Though this is nice, I still believe the Grom’s cluster is superior, not only because of the inclusion of the redline, but also because it is simple to read. The CSC has a separate fuel gauge, tachometer, and speedometer, while on the Grom, all of these are in one spot. It can be overwhelming for new riders to focus on several gauges at once, so it is super helpful that the Honda simply has one screen for all of this information. It’s all very easy to read, and the incorporation of a clock is just the cherry on top.
In addition to the dashes, I want to mention the tires and kickstarter on the CSC. Firstly, the tires are cheaper than those on the Grom. The tires on the CSC don’t even have a brand name on them. The tread pattern on the tires makes them look like they’d be at home on one of Dad’s vintage motorcycles in the garage, but they are appropriate for a bike with cafe styling.
Another important detail about the tires on both bikes is the difference in diameter. The San Gabriel has 17 inch tires, while the Grom only has 12-inch tires — a huge difference! The larger tires on the CSC allow for better handling at higher speeds, while the small tires of the Grom allow for better control at lower speeds.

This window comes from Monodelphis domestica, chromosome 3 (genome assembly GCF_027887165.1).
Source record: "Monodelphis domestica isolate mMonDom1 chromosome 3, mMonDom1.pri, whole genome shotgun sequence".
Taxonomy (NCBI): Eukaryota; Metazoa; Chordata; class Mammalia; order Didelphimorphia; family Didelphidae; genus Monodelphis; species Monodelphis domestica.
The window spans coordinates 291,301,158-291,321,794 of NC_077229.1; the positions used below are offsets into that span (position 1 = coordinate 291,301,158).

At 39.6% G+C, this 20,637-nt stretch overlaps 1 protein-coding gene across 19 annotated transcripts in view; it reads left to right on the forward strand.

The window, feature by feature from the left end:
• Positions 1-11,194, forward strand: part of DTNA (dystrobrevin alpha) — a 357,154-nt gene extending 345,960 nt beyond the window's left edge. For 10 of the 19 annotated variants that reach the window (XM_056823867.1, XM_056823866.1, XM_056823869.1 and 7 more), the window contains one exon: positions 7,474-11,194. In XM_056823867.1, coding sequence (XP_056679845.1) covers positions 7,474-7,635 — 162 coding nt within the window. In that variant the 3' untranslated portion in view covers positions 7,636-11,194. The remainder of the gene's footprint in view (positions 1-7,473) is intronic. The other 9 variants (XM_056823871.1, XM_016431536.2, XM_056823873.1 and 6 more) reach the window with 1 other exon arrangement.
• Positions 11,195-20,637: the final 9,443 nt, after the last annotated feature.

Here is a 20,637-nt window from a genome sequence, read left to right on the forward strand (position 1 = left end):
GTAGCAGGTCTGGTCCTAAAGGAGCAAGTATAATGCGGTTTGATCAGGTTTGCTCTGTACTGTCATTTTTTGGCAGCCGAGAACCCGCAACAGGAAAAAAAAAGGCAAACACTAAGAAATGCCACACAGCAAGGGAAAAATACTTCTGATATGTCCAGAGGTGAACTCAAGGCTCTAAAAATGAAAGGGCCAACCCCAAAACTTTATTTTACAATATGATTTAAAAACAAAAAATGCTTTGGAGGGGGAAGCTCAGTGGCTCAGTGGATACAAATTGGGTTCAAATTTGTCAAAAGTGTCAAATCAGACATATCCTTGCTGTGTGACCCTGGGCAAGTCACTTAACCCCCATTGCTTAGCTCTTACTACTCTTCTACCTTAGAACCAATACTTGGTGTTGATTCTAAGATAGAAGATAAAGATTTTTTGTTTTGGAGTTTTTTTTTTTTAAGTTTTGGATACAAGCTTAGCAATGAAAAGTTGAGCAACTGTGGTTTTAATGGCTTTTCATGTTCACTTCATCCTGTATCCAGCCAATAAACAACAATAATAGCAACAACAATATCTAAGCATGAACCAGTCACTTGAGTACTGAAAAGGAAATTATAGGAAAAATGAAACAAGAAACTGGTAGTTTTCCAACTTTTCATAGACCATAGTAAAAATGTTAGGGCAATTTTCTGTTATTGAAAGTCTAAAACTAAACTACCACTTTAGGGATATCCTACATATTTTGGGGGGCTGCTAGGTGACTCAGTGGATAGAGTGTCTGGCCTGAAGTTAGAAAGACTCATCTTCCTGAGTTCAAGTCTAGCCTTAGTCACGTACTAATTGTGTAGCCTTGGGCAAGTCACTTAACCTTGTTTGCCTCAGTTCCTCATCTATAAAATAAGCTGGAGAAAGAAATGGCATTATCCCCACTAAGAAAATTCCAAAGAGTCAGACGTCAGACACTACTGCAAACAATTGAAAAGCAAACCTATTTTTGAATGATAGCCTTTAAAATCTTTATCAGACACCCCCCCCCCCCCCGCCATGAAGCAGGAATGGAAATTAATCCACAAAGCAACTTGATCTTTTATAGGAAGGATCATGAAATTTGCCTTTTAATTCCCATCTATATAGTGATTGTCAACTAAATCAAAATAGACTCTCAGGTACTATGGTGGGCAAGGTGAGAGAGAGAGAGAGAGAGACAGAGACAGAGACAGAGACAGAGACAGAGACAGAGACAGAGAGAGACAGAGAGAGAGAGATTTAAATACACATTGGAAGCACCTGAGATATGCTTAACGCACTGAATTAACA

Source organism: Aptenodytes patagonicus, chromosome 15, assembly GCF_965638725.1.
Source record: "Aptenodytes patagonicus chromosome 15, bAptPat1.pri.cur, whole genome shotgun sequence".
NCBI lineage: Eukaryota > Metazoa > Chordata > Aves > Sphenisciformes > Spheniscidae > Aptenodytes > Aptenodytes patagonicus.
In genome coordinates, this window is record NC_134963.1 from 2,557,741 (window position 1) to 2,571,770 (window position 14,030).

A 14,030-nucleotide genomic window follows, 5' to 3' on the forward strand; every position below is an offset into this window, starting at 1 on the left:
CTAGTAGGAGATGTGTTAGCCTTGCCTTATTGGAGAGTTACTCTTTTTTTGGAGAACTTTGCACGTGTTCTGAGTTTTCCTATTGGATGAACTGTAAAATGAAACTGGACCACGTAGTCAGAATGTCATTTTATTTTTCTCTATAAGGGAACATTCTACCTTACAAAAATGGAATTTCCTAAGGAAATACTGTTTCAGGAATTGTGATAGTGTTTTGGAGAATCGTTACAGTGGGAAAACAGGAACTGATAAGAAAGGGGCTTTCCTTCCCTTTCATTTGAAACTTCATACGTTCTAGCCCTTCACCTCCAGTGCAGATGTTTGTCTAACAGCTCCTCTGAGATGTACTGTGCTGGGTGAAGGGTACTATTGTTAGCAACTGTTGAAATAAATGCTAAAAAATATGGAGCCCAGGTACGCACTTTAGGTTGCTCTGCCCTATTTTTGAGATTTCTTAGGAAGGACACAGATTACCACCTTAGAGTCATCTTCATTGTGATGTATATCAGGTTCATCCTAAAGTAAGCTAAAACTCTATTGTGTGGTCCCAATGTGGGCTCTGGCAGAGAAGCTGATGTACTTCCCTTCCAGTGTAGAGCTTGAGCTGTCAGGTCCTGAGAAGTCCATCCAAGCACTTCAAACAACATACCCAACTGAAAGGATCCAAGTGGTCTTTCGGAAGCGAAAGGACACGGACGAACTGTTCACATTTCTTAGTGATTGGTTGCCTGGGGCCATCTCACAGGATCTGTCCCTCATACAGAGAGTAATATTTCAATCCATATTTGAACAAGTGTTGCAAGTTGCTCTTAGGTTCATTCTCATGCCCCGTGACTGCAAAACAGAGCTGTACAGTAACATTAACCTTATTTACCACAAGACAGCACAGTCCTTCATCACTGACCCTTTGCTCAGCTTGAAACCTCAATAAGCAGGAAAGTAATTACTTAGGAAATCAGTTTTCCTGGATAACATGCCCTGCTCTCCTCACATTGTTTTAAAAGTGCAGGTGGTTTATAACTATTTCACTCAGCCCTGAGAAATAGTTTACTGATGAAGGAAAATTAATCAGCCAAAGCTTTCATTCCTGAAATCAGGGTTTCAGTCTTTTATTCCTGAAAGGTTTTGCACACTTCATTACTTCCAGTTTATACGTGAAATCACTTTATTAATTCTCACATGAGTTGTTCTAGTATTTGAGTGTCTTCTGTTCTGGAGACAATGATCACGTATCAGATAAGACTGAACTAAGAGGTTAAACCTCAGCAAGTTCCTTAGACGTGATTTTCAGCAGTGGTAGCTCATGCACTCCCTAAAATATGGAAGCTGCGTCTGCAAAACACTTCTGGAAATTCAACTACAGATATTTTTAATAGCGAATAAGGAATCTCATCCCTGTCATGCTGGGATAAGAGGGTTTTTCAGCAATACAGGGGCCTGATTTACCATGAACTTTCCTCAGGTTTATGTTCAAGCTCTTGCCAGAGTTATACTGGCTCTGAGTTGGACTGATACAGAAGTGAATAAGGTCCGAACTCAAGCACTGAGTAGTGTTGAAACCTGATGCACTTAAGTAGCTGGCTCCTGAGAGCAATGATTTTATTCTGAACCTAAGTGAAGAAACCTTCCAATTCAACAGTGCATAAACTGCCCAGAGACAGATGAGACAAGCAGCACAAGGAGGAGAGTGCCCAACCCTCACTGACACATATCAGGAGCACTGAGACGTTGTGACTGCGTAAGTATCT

Something else you’d see on much older bikes is the aforementioned kickstarter. The fact that the San Gabriel has a kicker at all is very unique among street-legal 21st century motorcycles. Though some dirt bikes today still have kickstarters, the majority of street bikes don’t. It would be impressive if it actually worked on this bike. The kickstand and footpegs both sit in the way of the kickstarter, and it’s unfortunately very difficult, if not impossible, to start the bike by kicking it.
Let’s move on to the lighting. The Grom has LED tail lights and halogen headlight, but everything else is incandescent. While the San Gabriel also has a halogen headlight, its other lights are all LEDs.
The advantage of LEDs is that they consume less power than halogen and incandescent bulbs but produce lots of light. If you wanted to upgrade a Grom, you can purchase LED upgrades from Old Fat Dad at RevZilla. He needs to pay my tuition bill, so help the guy out.
The costs of buying and owning
Whether we're talking about buying parts or buying these two motorcycles themselves, a very important difference is that CSC does not have dealers in the United States. Everything, from parts to manuals to even entire motorcycles, is shipped right to the customer from the importer in Azusa, California. By comparison, there is a Honda dealer in just about every city in the country. This big difference means there are some other things you have to consider.
As I mentioned, money can be very tight, especially for new riders or teenagers such as myself. Like any other dealer, your local Honda dealer will charge a destination fee on top of the price of the motorcycle if you're buying a new Grom. That fee basically covers the cost of shipping the bike to the dealer. Rarely, if ever, will a dealer waive a destination charge. On the other hand, if you buy a motorcycle from CSC’s website, they have an "Assembly/Inspection/Ocean Transport Fee" of $345 but shipping to your house is free.